More than any other country except perhaps China, India has an enormous treasure trove in its culinary heritage. And here, we are referring to ingredients, preparations in private homes, restaurant food and street food across communities, cities, towns and villages, all over the country. We are referring to temple food as in Puri or Udupi, devotional offerings to deities like Lord Venkateshwara at Tirupati, where the laddoos contain a hint of pure saffron, thanks to the generosity of the devotees. Or even the langar at every gurudwara in the country, where free meals are prepared by people from the community wanting to serve the gurudwara by chopping vegetables and rolling out chapattis.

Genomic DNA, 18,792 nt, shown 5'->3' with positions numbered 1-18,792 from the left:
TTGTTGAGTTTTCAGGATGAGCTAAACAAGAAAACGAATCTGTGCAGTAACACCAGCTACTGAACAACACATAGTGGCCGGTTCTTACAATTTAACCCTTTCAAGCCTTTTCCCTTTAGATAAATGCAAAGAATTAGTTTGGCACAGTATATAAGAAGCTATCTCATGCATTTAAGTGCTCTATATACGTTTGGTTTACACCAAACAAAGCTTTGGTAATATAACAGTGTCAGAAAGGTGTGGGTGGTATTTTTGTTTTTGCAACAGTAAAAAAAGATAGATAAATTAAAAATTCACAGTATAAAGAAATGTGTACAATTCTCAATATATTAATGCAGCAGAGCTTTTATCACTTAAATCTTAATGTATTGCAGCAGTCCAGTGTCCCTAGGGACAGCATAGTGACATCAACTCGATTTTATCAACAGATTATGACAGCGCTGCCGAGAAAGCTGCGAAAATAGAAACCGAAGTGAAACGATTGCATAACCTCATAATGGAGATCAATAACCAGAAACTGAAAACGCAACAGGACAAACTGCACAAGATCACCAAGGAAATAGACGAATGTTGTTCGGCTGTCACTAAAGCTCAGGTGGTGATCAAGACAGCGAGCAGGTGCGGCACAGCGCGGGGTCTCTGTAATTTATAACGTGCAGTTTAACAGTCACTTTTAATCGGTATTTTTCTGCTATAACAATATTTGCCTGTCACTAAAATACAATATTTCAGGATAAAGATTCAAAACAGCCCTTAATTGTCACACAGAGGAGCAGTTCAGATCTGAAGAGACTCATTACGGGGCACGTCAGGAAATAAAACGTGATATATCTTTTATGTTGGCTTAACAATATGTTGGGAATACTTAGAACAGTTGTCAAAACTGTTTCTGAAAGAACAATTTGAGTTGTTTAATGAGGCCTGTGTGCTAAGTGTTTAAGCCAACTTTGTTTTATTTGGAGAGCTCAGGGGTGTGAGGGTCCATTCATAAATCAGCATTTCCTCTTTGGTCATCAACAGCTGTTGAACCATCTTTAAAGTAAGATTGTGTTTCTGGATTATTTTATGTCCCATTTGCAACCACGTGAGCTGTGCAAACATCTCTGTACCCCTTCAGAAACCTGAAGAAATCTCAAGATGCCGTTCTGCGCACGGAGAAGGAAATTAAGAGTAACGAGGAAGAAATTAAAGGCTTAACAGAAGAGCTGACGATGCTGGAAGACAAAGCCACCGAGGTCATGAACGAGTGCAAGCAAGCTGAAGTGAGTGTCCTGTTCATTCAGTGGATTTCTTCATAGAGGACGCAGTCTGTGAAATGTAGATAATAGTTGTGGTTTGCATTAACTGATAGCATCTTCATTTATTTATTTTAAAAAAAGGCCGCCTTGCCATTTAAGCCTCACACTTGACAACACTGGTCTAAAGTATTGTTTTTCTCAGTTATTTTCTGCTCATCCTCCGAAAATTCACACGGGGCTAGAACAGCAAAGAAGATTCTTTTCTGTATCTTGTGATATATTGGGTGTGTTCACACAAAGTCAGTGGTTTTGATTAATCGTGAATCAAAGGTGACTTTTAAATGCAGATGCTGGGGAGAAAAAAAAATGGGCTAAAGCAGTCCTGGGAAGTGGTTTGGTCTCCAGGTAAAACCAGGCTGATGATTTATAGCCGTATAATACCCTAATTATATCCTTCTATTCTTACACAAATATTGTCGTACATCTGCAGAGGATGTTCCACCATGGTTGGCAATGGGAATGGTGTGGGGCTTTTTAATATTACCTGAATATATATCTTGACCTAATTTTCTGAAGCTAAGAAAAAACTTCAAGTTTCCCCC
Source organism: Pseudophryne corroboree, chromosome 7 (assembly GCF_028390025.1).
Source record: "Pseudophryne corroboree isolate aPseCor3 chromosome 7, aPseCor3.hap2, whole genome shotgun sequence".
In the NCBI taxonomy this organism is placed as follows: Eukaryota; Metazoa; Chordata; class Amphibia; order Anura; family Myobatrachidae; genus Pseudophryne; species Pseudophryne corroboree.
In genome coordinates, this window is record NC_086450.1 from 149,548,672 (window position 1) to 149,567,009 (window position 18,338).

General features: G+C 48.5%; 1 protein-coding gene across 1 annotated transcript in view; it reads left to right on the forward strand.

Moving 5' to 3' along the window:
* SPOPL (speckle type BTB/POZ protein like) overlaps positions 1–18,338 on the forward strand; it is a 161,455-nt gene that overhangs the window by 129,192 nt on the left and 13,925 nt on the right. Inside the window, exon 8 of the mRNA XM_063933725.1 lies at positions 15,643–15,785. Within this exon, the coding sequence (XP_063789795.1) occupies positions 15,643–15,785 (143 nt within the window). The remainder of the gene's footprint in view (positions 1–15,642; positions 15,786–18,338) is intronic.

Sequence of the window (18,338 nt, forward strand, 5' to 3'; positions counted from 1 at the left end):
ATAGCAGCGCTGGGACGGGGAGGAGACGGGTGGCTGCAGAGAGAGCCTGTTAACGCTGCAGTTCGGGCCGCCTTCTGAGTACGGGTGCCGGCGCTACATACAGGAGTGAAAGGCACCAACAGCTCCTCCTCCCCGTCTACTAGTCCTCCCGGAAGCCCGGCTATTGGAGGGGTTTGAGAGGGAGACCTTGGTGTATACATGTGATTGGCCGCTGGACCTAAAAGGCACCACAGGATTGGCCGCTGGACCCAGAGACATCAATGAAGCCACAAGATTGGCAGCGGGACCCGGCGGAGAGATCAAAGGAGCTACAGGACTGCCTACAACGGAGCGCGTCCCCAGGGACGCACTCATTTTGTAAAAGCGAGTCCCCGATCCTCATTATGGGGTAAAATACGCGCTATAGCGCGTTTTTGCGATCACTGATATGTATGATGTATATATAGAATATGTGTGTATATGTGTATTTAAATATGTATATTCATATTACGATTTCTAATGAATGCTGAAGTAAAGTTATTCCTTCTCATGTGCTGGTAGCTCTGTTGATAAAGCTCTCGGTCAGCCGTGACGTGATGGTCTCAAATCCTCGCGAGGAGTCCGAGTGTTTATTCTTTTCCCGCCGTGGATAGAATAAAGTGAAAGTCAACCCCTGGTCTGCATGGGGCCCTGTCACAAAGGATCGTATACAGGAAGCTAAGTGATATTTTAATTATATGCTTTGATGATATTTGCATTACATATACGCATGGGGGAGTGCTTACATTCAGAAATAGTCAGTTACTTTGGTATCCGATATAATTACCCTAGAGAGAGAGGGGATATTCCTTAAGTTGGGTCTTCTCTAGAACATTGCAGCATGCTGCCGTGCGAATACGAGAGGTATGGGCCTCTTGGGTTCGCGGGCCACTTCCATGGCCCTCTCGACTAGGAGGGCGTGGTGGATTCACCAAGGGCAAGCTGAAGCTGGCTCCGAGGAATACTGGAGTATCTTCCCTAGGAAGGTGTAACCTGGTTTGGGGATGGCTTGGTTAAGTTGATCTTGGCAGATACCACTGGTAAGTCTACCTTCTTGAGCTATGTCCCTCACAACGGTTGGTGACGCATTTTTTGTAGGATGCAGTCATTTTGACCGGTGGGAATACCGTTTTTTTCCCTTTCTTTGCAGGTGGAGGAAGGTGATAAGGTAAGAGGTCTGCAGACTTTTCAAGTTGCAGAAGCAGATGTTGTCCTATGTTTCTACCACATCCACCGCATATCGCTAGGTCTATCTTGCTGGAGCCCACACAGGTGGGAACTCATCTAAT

We often hear the truism that “the real Indian food is cooked in private homes”. It is also served in other places like at weddings (away from the metros), at street corners that cater to the migrant working population and at highway dhabas, more or less all across the country.
That, in itself, along with the chaat stalls that are thick on the ground, being India’s snack of choice, are excellent places to complete a network of options on which to base a culinary tour of India. And no! Chaat is not too unsafe for a tourist to consume. Ask Anubhav Sapra of Delhi Food Walks. He had to give up his day job to pursue his hobby: taking friends and friends of friends out to sample the chaat, biryani and kulfi at a few iconic yet difficult to find stalls in the labyrinthine lanes of Chandni Chowk and Jama Masjid, Delhi. When tourists from the western world got word of these walks, they started asking to be taken along while making their hotel bookings.